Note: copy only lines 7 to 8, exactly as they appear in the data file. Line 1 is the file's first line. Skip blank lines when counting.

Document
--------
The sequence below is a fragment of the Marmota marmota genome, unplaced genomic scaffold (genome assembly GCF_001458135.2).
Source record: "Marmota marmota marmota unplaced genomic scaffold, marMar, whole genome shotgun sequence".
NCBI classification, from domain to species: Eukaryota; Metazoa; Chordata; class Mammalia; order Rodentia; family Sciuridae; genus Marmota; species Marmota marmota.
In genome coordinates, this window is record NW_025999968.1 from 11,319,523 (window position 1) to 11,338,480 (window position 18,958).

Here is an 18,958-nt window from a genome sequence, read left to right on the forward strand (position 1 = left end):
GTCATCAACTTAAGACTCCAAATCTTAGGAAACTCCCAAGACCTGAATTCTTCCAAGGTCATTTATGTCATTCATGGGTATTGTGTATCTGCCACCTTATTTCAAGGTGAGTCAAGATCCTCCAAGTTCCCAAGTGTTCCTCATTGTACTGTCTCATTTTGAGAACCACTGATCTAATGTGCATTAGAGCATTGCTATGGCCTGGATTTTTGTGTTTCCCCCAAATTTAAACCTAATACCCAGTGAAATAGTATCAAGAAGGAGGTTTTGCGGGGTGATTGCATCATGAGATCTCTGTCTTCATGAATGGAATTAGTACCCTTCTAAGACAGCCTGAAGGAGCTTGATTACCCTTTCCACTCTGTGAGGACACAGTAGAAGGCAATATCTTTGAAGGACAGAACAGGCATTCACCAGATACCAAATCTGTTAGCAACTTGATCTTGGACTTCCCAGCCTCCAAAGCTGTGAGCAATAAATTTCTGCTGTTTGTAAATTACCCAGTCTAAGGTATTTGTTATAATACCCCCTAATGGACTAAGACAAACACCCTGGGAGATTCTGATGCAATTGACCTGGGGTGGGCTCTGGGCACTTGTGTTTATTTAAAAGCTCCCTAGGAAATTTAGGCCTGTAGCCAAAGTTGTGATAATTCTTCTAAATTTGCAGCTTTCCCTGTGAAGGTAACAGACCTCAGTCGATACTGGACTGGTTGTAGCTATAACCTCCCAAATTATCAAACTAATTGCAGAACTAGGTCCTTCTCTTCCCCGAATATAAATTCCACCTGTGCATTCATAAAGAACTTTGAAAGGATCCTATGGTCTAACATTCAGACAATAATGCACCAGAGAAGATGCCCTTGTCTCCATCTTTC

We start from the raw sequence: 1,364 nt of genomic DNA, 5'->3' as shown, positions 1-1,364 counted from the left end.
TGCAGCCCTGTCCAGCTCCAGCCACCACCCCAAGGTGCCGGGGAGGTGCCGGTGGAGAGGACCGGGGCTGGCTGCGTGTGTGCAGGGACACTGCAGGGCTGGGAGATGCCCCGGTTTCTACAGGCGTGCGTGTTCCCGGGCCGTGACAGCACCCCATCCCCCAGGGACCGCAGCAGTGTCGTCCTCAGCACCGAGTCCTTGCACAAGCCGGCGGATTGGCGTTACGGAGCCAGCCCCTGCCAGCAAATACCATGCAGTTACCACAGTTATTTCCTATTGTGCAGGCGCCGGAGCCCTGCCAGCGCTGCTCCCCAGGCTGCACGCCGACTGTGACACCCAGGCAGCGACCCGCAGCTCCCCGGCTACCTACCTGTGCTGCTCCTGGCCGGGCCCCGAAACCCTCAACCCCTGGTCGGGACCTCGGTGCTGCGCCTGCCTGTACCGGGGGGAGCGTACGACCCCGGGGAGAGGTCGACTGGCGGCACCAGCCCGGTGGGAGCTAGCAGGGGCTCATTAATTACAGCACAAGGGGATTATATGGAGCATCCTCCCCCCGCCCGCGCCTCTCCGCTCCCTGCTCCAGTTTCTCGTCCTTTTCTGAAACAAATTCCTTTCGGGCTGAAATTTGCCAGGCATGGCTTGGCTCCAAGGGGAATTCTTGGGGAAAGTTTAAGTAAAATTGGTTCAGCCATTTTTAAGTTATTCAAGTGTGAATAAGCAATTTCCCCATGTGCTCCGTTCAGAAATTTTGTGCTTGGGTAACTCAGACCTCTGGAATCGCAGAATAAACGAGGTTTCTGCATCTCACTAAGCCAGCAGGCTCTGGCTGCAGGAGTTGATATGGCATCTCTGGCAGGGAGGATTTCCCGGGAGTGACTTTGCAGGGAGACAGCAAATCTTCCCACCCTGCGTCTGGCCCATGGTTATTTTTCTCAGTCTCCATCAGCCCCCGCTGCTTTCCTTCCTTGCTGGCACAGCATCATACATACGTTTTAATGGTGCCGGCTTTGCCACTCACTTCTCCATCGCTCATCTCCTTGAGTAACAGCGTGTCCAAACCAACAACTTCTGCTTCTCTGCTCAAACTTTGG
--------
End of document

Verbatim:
We start from the raw sequence: 1,364 nt of genomic DNA, 5'->3' as shown, positions 1-1,364 counted from the left end.
TGCAGCCCTGTCCAGCTCCAGCCACCACCCCAAGGTGCCGGGGAGGTGCCGGTGGAGAGGACCGGGGCTGGCTGCGTGTGTGCAGGGACACTGCAGGGCTGGGAGATGCCCCGGTTTCTACAGGCGTGCGTGTTCCCGGGCCGTGACAGCACCCCATCCCCCAGGGACCGCAGCAGTGTCGTCCTCAGCACCGAGTCCTTGCACAAGCCGGCGGATTGGCGTTACGGAGCCAGCCCCTGCCAGCAAATACCATGCAGTTACCACAGTTATTTCCTATTGTGCAGGCGCCGGAGCCCTGCCAGCGCTGCTCCCCAGGCTGCACGCCGACTGTGACACCCAGGCAGCGACCCGCAGCTCCCCGGCTACCTACCTGTGCTGCTCCTGGCCGGGCCCCGAAACCCTCAACCCCTGGTCGGGACCTCGGTGCTGCGCCTGCCTGTACCGGGGGGAGCGTACGACCCCGGGGAGAGGTCGACTGGCGGCACCAGCCCGGTGGGAGCTAGCAGGGGCTCATTAATTACAGCACAAGGGGATTATATGGAGCATCCTCCCCCCGCCCGCGCCTCTCCGCTCCCTGCTCCAGTTTCTCGTCCTTTTCTGAAACAAATTCCTTTCGGGCTGAAATTTGCCAGGCATGGCTTGGCTCCAAGGGGAATTCTTGGGGAAAGTTTAAGTAAAATTGGTTCAGCCATTTTTAAGTTATTCAAGTGTGAATAAGCAATTTCCCCATGTGCTCCGTTCAGAAATTTTGTGCTTGGGTAACTCAGACCTCTGGAATCGCAGAATAAACGAGGTTTCTGCATCTCACTAAGCCAGCAGGCTCTGGCTGCAGGAGTTGATATGGCATCTCTGGCAGGGAGGATTTCCCGGGAGTGACTTTGCAGGGAGACAGCAAATCTTCCCACCCTGCGTCTGGCCCATGGTTATTTTTCTCAGTCTCCATCAGCCCCCGCTGCTTTCCTTCCTTGCTGGCACAGCATCATACATACGTTTTAATGGTGCCGGCTTTGCCACTCACTTCTCCATCGCTCATCTCCTTGAGTAACAGCGTGTCCAAACCAACAACTTCTGCTTCTCTGCTCAAACTTTGG